GreenJolly – Orange Revolution 2004 Mastermind

Eurovision Song Contest 2005 participant

Human Senses | Real Life: Celebrity Florist | Drop! The Celebrity |…

Eurovision News Review:

* Culture & Lifestyle | 07.03.2003 Eurovision and Pop Idol Fever…
* Interview with Rita Guerra
* Berta Ambroz died at the age of 59
* Human Senses | Real Life: Celebrity Florist | Drop! The Celebrity |…
* / Today / Sport / Special Olympics
* Taoiseach leads fond farewell
* Bad language skills hinder us as a nation
* Letter from Romania
* Yossif Ivanov : Living the Dream

Culture & Lifestyle | 07.03.2003 Eurovision and Pop Idol Fever…Deutsche Welle
“We see ourselves as neutral, as political observers,” Peter Bortz who wrote the lyrics to “Alles wird Gut” told DW- WORLD. “We’ve done things in the past which have been very positive towards the chancellor,” he added. And for those for whom Eurovision is all about the collective experience, help is at hand. 3), die-hard Eurovision fans will be able to follow the 14 finalists fight it out on the big screen in the German capital, where one cinema will broadcast the Eurovision pre-lims live… And for those for whom Eurovision is all about the collective experience, help is at hand. 3), die-hard Eurovision fans will be able to follow the 14 finalists fight it out on the big screen in the German capital, where one cinema will broadcast the Eurovision pre-lims live.

Interview with Rita
I think, and after listening to the other songs, that Portugal really deserved a better score. The song has been described as typical Eurovision ballad. Was it written for Eurovision especially or was it already there before it became clear you would sing in Riga?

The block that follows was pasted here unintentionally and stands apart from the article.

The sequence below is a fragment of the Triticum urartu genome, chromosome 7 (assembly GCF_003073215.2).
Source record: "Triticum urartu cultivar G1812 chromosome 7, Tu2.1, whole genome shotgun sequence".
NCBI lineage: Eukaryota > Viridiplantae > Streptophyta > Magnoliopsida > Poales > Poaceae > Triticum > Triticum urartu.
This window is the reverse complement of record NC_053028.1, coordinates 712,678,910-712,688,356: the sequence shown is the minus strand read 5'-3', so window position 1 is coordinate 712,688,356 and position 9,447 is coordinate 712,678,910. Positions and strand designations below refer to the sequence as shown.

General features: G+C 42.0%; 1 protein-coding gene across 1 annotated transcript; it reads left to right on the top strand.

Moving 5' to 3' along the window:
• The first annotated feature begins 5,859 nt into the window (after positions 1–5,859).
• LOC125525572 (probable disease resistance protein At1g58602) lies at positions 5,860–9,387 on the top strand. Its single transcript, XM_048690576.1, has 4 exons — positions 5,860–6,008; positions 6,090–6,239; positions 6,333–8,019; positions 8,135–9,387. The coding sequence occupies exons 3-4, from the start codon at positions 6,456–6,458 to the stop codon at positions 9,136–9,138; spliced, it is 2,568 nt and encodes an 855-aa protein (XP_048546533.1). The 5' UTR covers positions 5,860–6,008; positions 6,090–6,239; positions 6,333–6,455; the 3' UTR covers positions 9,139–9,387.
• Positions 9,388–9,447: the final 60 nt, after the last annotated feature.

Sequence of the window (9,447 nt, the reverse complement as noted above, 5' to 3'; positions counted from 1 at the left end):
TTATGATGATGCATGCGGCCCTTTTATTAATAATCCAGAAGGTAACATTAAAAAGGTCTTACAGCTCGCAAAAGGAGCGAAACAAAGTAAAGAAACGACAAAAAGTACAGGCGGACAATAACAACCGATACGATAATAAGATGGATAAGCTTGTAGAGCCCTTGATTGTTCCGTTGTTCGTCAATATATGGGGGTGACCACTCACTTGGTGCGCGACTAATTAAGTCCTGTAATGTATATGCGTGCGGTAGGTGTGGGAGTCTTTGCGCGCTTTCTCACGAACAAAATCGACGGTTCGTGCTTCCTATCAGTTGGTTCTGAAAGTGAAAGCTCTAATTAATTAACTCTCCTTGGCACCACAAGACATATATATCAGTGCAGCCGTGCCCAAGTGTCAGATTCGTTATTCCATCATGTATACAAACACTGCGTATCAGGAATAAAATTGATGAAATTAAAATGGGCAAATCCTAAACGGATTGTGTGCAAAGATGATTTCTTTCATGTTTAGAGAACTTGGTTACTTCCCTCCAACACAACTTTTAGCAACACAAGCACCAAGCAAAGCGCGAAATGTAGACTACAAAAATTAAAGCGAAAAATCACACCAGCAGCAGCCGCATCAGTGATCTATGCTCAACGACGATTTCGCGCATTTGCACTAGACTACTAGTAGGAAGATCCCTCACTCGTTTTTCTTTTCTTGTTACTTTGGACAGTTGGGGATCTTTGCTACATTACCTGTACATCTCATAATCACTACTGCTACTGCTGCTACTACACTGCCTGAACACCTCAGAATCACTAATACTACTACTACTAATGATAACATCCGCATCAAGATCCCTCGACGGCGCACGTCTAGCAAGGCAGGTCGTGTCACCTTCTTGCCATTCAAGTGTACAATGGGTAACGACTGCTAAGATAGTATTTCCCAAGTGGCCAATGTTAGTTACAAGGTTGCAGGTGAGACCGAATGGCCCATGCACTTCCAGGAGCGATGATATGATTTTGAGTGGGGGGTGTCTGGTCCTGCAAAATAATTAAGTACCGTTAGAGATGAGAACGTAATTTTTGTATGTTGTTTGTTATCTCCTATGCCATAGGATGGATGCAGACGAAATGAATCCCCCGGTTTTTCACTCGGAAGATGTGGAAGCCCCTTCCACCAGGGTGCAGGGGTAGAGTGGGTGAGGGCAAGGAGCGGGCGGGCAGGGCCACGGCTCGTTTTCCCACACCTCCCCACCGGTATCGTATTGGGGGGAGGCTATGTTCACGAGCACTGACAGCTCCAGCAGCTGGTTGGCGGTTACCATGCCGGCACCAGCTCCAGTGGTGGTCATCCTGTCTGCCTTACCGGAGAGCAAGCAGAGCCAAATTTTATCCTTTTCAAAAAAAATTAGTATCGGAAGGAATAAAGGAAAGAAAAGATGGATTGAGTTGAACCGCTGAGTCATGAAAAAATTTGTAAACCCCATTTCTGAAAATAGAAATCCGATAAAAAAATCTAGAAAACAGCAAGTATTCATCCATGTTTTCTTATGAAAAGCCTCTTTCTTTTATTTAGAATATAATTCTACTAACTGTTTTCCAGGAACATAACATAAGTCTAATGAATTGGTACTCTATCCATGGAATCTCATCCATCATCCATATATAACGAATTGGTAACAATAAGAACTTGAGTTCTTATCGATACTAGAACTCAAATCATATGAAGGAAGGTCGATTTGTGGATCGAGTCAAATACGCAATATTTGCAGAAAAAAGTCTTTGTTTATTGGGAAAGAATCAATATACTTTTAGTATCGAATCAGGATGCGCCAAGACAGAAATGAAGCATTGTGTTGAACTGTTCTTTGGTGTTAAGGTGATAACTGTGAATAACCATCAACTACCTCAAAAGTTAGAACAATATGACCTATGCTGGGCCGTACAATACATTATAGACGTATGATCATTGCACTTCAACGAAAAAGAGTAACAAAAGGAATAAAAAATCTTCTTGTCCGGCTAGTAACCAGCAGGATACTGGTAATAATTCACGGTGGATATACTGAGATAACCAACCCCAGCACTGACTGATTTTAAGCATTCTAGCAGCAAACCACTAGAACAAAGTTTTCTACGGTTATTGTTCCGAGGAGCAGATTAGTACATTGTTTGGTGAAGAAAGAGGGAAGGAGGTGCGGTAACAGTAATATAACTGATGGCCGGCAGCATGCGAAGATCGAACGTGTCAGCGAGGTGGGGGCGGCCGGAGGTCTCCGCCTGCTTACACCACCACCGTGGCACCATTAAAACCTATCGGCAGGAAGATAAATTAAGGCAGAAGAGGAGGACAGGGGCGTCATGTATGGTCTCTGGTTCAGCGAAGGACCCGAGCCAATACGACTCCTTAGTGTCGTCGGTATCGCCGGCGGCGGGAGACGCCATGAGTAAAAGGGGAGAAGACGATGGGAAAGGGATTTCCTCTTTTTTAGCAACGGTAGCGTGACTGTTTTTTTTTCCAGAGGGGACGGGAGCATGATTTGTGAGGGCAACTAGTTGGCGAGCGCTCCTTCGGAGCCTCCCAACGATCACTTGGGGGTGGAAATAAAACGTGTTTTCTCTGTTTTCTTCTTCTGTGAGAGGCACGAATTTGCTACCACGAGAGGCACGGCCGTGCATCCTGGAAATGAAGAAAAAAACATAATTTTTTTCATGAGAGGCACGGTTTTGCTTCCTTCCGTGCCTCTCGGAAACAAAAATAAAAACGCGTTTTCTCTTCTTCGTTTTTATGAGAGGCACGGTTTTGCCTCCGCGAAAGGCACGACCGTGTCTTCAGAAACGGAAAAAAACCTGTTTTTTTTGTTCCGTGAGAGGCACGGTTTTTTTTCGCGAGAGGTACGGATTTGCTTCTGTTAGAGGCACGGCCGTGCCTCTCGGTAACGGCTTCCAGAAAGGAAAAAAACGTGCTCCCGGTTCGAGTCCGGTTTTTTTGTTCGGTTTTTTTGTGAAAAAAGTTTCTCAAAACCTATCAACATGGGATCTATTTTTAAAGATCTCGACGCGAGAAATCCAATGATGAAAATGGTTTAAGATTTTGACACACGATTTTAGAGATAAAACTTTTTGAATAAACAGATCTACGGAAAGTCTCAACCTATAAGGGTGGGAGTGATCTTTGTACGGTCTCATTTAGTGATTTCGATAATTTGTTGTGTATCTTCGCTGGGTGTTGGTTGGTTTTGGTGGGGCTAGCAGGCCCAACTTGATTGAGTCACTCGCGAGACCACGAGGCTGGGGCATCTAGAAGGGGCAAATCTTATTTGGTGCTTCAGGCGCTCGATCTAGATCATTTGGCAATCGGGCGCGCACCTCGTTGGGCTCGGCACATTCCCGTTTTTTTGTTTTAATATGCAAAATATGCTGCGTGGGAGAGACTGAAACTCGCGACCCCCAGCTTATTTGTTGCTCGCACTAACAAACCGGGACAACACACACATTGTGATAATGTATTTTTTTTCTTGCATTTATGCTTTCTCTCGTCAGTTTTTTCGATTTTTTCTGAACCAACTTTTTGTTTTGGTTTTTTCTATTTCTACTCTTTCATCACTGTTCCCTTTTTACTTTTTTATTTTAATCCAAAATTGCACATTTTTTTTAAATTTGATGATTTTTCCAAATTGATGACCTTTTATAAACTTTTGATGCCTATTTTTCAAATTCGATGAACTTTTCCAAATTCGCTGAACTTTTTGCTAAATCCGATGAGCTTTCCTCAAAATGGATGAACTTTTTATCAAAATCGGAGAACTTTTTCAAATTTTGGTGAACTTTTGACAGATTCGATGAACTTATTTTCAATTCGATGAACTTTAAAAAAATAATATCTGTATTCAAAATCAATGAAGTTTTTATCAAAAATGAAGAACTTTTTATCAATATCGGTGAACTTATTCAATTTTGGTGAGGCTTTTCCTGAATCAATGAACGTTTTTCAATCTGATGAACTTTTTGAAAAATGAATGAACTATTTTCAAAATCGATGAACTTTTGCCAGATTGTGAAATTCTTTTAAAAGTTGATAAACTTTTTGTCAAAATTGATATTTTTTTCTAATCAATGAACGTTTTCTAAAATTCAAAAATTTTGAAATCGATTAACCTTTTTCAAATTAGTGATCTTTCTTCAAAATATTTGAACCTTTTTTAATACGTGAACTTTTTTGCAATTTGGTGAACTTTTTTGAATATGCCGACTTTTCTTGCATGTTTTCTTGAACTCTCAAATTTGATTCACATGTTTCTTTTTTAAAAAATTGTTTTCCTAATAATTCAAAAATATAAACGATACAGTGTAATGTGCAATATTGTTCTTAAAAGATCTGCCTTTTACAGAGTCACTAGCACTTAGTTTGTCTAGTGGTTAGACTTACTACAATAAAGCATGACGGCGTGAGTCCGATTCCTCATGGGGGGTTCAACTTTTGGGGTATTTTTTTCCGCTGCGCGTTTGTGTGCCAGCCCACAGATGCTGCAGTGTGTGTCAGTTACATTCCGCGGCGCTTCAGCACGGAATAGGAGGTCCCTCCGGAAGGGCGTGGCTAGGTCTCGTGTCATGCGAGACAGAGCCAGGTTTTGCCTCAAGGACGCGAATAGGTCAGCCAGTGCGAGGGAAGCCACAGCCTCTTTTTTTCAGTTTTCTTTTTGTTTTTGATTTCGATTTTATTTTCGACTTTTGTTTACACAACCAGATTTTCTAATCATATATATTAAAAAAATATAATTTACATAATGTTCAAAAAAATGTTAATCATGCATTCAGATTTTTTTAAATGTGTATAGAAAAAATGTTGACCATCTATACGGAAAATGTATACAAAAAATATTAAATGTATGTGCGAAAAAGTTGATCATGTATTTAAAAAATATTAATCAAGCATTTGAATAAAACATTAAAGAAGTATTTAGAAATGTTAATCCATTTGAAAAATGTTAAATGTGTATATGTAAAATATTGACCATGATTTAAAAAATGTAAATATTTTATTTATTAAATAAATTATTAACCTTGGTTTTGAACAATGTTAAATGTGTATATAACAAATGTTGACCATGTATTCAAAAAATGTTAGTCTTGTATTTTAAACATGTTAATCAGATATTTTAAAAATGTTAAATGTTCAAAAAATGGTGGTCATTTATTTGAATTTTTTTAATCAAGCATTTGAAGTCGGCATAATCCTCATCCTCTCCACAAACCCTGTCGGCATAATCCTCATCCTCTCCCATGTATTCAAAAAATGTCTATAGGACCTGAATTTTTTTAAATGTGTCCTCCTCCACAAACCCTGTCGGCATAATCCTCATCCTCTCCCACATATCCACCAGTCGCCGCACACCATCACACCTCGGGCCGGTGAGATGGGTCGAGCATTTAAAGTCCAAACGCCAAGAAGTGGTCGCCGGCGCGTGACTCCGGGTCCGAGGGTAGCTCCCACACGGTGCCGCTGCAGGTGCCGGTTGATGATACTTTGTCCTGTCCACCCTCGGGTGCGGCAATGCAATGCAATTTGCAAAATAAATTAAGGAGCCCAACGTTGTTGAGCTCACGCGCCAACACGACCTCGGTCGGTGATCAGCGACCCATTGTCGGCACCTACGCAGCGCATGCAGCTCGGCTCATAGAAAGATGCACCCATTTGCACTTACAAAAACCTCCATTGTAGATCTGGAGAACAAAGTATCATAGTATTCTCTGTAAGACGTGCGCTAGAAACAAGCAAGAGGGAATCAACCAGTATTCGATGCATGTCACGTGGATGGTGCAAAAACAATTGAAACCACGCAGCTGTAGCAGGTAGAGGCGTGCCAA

“This song was written specifically for the contest and was also written to be sang by me. What was in your mind in the seconds before and after your performance for an audience of 160.

Berta Ambroz died at the age of
Ambroz represented Yugoslavia at the Eurovision Song Contest 1966 with her song Brez besed (Without Words). The popular singer reached a 7th place with her song, which now has become an evergreen in Slovenia.

Human Senses | Real Life: Celebrity Florist | Drop! The Celebrity |…Guardian Unlimited
I was quite touched by Bobby Davro’s priority as he plummeted to earth (“I managed to find the camera!”). “This,” said Cheryl Baker, “is better than Eurovision. ” Well, anything is better than Eurovision but I preferred ITV2’s version of events, Chuting Stars, as the presenter, Matt Brown, adopted an insouciant attitude to everything from the state of the toilet to the status of the celebrities. He also found an undercover therapist, who had mingled incommunicado with the contestants before the jump to see if they were actually insane. · “We were doing Men Behaving Badly for seven or eight years. I went through a marriage. Caroline went through a marriage. / Today / Sport / Special OlympicsIrish Times